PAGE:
It’s just over five miles from the heart of the NoHo Arts District to the hub of Hollywood, at Hollywood and Highland, as the crow flies, although driving it is longer, at up to eight miles, thanks to having to go through a canyon on a bit of a winding route. By subway, it’s only ten minutes, though, since the train blasts its way straight down Lankershim, and then under the mountains that divide the L.A. basin from the Valley.

Now as a native of L.A., I can tell you that it’s very unusual for really old stuff to survive despite the city itself having been founded in the 18th century. That’s because, if an earthquake doesn’t knock it over at some point, then we tear it down with reckless abandon. Yes, we do have some old landmarks, like the aforementioned school, post office, and train station, and Olvera Street and the old church next to it enshrine the place where the city was born. Our City Hall dates back to 1928, and the two missions here — San Gabriel and San Fernando — date back to the 1770s and 1790s respectively. In fact, the trail that missionaries followed to establish California missions, El Camino Real, is marked with mission bells on shepherds’ staves, and quite a lot of it is now the route of the 101. Yes, we do refer to our freeways like that — although we do not talk like the people in the clip. Sorry, New Yorkers can’t talk California at all.

But here’s the funny trade-off. While this city seems determined to keep on tearing down its physical history, at the same time we have given the world our cultural history through film and television. Look at most old movies, particularly the silent movies, and they have L.A. all over them. Buster Keaton once staged a cattle stampede through DTLA (that’s Downtown L.A.), although, at the time, that wouldn’t have been all that unusual, since the cattle trains coming west stopped at the future location of Union Station in the old stockyards, which is right across the street from the birthplace of the city, and the station itself opened in 1939. Laurel and Hardy or the Our Gang Comedies reek of L.A. locations, from Pasadena to Silver Lake. Sunset Boulevard is iconically L.A. in both location and story.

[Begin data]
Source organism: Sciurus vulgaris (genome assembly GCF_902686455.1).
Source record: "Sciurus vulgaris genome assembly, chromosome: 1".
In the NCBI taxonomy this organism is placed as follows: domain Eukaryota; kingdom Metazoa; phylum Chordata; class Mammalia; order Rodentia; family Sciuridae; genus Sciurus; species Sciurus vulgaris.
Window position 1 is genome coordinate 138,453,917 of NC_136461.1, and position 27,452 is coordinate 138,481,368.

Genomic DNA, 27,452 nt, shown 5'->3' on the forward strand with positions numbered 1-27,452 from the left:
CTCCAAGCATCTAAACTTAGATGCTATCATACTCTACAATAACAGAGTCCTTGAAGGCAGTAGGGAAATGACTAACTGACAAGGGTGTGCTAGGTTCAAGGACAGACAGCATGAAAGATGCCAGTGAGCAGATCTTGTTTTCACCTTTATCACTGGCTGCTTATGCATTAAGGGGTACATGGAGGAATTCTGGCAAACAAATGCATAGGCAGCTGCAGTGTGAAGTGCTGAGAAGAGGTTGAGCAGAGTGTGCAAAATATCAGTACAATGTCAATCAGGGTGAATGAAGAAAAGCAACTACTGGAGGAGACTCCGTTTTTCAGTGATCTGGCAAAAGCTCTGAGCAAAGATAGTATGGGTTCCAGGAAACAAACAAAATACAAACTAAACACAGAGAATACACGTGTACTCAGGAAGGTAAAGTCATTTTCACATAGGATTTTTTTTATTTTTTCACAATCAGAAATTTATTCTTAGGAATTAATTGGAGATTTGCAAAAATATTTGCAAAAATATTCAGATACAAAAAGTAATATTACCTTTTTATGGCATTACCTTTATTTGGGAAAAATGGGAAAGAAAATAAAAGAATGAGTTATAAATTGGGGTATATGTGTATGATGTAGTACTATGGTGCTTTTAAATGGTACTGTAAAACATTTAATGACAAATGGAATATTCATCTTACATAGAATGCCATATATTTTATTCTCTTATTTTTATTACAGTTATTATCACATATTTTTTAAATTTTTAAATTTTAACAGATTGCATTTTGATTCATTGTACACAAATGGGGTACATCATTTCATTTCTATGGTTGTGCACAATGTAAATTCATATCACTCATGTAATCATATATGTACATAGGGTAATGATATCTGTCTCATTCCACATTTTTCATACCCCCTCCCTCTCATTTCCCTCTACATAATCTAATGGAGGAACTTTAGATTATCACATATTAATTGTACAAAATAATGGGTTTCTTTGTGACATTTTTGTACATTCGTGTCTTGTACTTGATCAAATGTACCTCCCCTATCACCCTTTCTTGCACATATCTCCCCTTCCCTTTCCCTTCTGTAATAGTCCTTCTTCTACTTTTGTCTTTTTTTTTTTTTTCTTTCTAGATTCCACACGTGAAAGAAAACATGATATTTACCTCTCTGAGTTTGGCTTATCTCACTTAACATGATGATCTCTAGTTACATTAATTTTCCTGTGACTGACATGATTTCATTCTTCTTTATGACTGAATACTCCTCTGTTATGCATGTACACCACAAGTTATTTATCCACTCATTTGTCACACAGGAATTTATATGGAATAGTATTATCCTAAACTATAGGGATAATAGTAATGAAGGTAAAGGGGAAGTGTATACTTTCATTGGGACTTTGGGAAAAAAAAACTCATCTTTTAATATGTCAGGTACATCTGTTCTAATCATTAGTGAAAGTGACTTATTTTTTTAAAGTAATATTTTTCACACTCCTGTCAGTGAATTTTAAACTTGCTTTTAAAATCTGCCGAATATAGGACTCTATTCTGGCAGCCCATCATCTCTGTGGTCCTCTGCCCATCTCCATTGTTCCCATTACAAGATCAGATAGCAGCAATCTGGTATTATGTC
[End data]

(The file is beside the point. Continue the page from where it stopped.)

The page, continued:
And yet… while the world outside of here thinks of all of that stuff coming from Hollywood, they’d be very wrong, because “Hollywood” as the center of entertainment is an illusion. Number of movie studios actually in Hollywood? Zero. L.A.’s entertainment industry is actually located mostly in Burbank, which you could call Northeast Hollywood, with offshoots in Culver City, Century City, Playa del Rey, and Universal City. For TV, it’s definitely mostly done in Burbank and the Valley, with outposts in Santa Clarita, which is another valley north of the Valley, and occasionally Marina del Rey, which is way down south near LAX on the west side. Porn? Mostly the San Fernando Valley.

Hollywood was always a scam and an illusion, mainly meant to keep tourists away from where the magic really happens. On the other hand, NoHo has evolved into a hotbed of creativity and sort of a Broadway West. If you want to see some real art happen, come on over. All of the talent of DTLA, none of the traffic or parking woes. You’ll be glad you did.

This message was not paid for by the NoHo Tourism Council, just penned from personal experience with the place, which has really grown on me over the years.